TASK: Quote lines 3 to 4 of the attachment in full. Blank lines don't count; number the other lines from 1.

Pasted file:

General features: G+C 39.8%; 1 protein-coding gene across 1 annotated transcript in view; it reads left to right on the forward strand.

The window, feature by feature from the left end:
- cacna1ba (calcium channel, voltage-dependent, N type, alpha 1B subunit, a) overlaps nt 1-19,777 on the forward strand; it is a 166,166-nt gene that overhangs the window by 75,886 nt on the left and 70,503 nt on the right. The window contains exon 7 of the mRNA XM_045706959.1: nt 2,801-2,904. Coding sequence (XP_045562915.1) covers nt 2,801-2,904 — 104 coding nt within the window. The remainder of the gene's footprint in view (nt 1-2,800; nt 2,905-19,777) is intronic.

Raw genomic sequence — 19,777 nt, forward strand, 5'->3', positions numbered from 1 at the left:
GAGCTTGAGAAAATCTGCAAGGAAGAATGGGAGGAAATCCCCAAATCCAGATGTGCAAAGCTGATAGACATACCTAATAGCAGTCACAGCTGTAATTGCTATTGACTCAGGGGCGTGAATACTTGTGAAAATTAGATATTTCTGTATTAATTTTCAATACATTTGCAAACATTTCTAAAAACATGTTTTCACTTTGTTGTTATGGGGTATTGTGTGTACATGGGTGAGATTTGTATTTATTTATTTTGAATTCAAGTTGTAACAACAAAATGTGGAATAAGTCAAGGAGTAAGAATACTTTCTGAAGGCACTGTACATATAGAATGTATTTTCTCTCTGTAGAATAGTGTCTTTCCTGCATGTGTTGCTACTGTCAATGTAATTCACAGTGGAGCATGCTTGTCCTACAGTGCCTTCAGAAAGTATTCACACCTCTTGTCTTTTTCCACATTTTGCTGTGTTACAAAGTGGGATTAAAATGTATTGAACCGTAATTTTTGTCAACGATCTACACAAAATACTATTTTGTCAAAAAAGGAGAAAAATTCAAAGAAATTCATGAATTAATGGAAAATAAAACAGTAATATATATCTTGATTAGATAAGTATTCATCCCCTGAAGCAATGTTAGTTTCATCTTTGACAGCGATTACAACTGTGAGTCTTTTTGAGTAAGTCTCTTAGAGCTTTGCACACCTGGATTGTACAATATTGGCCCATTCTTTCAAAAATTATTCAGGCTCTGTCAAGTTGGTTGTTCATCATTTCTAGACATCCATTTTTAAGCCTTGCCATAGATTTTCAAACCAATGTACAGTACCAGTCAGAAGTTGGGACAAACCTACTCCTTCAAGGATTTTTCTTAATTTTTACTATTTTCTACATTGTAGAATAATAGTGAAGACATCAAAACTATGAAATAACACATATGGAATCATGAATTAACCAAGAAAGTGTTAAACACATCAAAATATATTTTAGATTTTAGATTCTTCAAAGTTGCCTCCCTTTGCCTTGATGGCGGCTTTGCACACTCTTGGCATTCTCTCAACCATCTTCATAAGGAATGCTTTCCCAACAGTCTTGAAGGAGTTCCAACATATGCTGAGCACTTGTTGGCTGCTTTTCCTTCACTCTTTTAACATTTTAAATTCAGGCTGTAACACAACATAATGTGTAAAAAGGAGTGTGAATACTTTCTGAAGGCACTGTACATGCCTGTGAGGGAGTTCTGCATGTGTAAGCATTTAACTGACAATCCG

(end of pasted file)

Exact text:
- cacna1ba (calcium channel, voltage-dependent, N type, alpha 1B subunit, a) overlaps nt 1-19,777 on the forward strand; it is a 166,166-nt gene that overhangs the window by 75,886 nt on the left and 70,503 nt on the right. The window contains exon 7 of the mRNA XM_045706959.1: nt 2,801-2,904. Coding sequence (XP_045562915.1) covers nt 2,801-2,904 — 104 coding nt within the window. The remainder of the gene's footprint in view (nt 1-2,800; nt 2,905-19,777) is intronic.

Raw genomic sequence — 19,777 nt, forward strand, 5'->3', positions numbered from 1 at the left: